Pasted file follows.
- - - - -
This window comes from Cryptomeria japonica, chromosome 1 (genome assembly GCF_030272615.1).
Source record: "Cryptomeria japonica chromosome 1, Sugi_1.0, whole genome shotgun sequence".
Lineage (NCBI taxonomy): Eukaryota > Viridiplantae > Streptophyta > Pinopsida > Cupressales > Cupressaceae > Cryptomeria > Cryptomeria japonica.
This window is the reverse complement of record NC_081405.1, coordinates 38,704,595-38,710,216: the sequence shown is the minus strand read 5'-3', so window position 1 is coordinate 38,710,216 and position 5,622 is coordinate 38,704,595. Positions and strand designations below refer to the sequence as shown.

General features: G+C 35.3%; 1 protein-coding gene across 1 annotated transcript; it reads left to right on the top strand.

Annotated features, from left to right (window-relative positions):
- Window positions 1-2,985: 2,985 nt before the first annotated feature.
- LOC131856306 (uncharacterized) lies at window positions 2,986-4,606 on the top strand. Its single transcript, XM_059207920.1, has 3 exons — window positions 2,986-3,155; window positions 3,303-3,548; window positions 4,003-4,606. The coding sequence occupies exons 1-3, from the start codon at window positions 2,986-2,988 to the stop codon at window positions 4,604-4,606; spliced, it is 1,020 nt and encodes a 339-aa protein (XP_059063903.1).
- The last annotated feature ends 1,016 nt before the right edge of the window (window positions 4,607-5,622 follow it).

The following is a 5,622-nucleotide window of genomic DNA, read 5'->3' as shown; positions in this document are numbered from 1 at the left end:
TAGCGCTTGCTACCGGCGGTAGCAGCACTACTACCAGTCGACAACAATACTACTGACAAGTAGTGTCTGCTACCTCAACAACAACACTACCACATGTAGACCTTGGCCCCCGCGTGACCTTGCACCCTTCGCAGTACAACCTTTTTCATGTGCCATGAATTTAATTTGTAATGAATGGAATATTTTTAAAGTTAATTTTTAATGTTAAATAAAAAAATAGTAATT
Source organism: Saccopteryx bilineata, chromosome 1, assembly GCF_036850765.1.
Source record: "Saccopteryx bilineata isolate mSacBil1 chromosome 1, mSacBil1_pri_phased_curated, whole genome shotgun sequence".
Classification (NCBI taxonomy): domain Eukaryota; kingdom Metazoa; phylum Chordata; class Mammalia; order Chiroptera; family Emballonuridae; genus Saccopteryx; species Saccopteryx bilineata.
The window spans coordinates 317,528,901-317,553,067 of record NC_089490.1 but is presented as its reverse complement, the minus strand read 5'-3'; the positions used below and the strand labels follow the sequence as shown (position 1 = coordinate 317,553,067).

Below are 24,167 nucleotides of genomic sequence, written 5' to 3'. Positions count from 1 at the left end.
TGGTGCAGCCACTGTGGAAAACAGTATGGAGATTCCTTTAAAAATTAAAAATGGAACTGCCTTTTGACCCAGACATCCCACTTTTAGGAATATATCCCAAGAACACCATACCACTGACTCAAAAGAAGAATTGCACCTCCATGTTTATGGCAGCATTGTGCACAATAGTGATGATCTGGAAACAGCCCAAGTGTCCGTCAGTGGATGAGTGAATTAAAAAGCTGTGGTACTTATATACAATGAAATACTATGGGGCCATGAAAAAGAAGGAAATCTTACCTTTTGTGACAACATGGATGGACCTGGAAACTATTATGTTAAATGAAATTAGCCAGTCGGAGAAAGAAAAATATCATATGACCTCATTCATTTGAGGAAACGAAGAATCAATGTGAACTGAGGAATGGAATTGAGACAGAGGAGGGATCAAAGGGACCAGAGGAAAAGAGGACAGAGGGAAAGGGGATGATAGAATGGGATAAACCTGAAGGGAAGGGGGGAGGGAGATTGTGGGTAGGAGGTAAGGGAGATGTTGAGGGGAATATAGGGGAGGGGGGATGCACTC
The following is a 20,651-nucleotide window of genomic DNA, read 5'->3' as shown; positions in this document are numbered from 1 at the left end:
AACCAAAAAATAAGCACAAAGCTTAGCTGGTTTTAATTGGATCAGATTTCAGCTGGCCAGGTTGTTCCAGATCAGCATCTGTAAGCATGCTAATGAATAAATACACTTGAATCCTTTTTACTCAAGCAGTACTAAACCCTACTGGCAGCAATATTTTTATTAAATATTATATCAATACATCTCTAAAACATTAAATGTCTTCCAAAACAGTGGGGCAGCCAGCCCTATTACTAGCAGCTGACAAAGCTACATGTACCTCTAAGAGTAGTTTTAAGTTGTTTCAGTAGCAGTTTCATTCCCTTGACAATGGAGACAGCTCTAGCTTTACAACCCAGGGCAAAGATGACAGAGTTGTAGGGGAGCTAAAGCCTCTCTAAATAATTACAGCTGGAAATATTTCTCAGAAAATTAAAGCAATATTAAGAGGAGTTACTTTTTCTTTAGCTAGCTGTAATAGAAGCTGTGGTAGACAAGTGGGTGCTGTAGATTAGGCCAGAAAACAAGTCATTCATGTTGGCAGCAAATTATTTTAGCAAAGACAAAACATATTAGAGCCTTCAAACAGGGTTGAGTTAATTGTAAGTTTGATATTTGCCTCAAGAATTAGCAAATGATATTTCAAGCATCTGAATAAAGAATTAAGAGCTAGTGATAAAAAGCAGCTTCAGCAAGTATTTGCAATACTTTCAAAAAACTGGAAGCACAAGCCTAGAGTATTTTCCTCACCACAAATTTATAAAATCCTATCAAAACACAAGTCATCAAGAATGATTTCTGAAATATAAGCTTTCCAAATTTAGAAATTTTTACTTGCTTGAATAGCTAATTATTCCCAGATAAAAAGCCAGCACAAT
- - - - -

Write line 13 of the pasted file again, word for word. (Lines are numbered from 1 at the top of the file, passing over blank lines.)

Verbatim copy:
Source record: "Saccopteryx bilineata isolate mSacBil1 chromosome 1, mSacBil1_pri_phased_curated, whole genome shotgun sequence".